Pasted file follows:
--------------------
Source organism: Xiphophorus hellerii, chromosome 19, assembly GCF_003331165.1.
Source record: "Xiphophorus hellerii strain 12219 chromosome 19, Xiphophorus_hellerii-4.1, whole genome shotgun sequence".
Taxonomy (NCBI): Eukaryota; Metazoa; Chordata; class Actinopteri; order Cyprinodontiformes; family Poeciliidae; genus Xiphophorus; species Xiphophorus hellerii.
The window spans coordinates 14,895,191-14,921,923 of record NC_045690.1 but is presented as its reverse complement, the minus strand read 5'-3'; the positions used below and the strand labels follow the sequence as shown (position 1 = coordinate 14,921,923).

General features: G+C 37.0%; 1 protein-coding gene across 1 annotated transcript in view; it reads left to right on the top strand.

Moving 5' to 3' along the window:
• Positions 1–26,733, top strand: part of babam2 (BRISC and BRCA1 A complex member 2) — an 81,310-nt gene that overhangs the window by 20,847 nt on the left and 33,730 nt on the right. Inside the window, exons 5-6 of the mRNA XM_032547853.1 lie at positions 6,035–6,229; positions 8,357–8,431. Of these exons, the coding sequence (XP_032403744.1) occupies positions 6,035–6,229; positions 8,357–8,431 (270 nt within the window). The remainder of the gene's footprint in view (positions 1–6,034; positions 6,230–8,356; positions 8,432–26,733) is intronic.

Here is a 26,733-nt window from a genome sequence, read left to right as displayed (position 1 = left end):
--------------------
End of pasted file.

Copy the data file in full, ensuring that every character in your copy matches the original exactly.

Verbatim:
Source organism: Xiphophorus hellerii, chromosome 19, assembly GCF_003331165.1.
Source record: "Xiphophorus hellerii strain 12219 chromosome 19, Xiphophorus_hellerii-4.1, whole genome shotgun sequence".
Taxonomy (NCBI): Eukaryota; Metazoa; Chordata; class Actinopteri; order Cyprinodontiformes; family Poeciliidae; genus Xiphophorus; species Xiphophorus hellerii.
The window spans coordinates 14,895,191-14,921,923 of record NC_045690.1 but is presented as its reverse complement, the minus strand read 5'-3'; the positions used below and the strand labels follow the sequence as shown (position 1 = coordinate 14,921,923).

General features: G+C 37.0%; 1 protein-coding gene across 1 annotated transcript in view; it reads left to right on the top strand.

Moving 5' to 3' along the window:
• Positions 1–26,733, top strand: part of babam2 (BRISC and BRCA1 A complex member 2) — an 81,310-nt gene that overhangs the window by 20,847 nt on the left and 33,730 nt on the right. Inside the window, exons 5-6 of the mRNA XM_032547853.1 lie at positions 6,035–6,229; positions 8,357–8,431. Of these exons, the coding sequence (XP_032403744.1) occupies positions 6,035–6,229; positions 8,357–8,431 (270 nt within the window). The remainder of the gene's footprint in view (positions 1–6,034; positions 6,230–8,356; positions 8,432–26,733) is intronic.

Here is a 26,733-nt window from a genome sequence, read left to right as displayed (position 1 = left end):